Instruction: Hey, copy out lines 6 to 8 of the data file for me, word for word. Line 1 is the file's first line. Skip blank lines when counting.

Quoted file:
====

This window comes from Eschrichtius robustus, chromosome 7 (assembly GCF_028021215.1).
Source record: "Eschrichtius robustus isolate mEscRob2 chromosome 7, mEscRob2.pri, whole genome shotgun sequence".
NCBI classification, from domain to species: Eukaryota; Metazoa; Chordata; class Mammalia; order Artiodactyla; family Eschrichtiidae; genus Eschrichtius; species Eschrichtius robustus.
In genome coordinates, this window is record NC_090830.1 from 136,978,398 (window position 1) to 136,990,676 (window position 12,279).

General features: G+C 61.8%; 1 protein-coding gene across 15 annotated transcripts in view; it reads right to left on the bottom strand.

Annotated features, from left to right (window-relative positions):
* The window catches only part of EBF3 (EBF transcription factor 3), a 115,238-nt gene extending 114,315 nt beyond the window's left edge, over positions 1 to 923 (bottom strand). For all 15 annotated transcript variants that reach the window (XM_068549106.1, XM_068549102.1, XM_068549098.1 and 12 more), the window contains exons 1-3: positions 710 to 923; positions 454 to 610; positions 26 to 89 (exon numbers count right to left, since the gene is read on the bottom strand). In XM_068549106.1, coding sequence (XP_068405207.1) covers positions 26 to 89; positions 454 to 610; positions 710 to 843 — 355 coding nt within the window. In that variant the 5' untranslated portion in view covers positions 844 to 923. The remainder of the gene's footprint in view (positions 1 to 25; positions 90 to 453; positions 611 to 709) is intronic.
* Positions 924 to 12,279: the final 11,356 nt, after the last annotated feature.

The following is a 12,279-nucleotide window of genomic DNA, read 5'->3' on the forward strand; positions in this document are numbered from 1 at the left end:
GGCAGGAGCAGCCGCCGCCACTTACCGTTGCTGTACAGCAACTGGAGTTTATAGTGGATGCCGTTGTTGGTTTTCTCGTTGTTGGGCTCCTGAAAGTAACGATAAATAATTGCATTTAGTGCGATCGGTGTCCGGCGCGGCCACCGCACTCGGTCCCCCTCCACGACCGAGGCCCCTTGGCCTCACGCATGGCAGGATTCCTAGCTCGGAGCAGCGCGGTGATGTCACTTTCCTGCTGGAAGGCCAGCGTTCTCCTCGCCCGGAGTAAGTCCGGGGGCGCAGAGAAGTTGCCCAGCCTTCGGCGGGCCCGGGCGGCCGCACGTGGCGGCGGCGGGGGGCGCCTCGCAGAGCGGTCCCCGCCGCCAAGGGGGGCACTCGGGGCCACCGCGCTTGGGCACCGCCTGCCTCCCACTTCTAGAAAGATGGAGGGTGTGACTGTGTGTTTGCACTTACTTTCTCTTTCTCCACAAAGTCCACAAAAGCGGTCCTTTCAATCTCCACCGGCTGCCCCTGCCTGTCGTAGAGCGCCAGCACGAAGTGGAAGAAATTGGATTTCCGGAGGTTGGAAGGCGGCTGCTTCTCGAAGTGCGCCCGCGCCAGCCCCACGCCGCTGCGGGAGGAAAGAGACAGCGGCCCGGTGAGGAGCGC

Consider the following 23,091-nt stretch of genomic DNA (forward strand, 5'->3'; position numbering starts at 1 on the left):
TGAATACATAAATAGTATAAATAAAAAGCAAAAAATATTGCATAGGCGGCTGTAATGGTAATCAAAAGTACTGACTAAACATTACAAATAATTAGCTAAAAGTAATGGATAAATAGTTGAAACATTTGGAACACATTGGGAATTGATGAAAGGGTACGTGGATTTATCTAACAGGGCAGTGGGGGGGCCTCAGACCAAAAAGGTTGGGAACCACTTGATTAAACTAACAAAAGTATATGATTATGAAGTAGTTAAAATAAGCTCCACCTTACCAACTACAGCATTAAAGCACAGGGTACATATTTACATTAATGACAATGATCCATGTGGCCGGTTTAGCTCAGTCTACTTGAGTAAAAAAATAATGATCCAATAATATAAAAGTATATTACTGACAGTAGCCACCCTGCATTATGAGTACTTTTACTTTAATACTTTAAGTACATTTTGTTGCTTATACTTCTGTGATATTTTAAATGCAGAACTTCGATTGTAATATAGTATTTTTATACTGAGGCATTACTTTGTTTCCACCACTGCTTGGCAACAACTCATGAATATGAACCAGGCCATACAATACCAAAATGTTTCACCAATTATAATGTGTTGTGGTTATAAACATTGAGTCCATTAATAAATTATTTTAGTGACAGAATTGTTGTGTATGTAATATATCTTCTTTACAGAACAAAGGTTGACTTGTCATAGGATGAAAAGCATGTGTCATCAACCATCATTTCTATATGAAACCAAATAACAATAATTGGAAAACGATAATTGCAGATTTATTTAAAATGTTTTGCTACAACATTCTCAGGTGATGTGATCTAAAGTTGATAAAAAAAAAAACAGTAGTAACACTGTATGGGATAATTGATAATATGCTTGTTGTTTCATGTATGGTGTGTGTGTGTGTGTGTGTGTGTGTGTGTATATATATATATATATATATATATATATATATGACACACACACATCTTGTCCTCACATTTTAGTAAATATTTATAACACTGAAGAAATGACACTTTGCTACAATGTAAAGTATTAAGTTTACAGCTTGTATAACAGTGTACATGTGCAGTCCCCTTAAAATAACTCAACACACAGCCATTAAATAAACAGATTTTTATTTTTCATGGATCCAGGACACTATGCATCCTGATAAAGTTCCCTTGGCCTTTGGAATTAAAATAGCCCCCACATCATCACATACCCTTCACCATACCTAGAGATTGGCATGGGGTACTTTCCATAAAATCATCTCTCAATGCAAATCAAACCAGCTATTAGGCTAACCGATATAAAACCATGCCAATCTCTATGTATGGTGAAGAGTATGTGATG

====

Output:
Annotated features, from left to right (window-relative positions):
* The window catches only part of EBF3 (EBF transcription factor 3), a 115,238-nt gene extending 114,315 nt beyond the window's left edge, over positions 1 to 923 (bottom strand). For all 15 annotated transcript variants that reach the window (XM_068549106.1, XM_068549102.1, XM_068549098.1 and 12 more), the window contains exons 1-3: positions 710 to 923; positions 454 to 610; positions 26 to 89 (exon numbers count right to left, since the gene is read on the bottom strand). In XM_068549106.1, coding sequence (XP_068405207.1) covers positions 26 to 89; positions 454 to 610; positions 710 to 843 — 355 coding nt within the window. In that variant the 5' untranslated portion in view covers positions 844 to 923. The remainder of the gene's footprint in view (positions 1 to 25; positions 90 to 453; positions 611 to 709) is intronic.
* Positions 924 to 12,279: the final 11,356 nt, after the last annotated feature.